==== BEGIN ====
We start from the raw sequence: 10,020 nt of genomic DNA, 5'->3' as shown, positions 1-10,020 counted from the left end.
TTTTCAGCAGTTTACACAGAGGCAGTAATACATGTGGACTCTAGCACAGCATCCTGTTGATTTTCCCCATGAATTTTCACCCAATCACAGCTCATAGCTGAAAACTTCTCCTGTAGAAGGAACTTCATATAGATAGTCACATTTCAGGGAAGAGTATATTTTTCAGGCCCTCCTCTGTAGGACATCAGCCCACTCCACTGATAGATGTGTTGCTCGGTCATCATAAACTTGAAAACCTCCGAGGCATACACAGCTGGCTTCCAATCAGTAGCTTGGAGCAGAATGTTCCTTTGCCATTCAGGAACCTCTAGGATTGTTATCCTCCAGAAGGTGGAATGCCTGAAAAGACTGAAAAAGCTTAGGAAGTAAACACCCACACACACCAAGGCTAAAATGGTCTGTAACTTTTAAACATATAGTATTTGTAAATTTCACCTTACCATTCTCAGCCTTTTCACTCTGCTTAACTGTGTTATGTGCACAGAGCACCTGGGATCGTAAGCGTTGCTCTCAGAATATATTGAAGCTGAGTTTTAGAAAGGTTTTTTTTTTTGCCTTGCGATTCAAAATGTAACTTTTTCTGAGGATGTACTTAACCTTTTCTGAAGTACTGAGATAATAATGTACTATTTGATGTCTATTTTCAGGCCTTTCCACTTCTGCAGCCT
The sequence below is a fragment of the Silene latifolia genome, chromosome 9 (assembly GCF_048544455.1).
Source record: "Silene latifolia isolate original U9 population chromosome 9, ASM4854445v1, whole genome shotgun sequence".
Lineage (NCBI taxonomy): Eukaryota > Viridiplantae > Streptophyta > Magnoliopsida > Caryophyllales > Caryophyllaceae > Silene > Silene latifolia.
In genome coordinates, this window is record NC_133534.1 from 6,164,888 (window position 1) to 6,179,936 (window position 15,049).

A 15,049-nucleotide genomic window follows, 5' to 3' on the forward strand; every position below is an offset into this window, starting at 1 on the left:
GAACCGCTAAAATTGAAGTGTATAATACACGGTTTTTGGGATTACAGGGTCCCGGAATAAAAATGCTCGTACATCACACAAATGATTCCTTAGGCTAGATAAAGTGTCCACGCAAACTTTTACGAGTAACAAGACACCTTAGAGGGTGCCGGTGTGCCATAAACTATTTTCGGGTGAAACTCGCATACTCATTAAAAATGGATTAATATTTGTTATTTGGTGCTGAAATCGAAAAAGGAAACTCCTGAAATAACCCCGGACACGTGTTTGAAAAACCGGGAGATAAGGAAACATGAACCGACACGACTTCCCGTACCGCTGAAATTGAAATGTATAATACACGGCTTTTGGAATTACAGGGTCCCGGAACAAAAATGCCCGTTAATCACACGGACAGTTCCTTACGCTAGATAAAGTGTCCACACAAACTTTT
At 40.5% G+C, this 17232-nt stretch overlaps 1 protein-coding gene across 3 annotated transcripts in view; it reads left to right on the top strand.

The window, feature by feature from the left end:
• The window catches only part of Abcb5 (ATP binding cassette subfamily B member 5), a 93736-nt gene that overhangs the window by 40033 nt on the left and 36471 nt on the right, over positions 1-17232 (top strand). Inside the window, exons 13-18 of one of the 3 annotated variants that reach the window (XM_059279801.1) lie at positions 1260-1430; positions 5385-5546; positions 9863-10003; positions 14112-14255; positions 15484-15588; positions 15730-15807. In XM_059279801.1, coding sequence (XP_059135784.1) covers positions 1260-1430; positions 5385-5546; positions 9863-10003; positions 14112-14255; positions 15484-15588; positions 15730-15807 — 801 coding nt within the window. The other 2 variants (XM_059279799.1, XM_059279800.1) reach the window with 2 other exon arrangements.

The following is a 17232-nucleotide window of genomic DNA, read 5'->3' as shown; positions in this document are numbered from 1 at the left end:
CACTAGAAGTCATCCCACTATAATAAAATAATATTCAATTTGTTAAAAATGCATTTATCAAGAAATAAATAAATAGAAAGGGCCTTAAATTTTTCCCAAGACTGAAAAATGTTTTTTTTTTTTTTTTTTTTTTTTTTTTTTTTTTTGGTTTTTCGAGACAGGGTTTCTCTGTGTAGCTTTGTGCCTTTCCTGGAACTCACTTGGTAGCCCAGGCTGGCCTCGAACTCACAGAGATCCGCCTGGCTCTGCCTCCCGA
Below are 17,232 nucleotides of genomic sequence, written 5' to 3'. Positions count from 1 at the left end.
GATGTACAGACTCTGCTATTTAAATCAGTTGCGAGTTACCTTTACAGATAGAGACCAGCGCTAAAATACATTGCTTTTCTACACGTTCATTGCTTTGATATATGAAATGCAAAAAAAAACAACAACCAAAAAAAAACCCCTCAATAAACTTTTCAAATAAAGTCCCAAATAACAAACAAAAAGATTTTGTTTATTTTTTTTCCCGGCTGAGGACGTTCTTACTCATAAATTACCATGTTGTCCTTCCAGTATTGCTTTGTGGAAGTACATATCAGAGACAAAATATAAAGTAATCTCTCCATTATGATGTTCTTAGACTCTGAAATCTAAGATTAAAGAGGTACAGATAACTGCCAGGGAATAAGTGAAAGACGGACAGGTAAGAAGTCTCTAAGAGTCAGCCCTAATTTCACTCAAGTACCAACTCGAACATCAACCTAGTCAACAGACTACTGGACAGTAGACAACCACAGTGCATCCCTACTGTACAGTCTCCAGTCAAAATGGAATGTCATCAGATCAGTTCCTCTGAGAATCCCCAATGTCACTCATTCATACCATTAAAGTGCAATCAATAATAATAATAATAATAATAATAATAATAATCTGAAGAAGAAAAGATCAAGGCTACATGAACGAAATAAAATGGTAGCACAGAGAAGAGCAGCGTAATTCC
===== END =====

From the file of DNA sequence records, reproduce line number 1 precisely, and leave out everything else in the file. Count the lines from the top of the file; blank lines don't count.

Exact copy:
We start from the raw sequence: 10,020 nt of genomic DNA, 5'->3' as shown, positions 1-10,020 counted from the left end.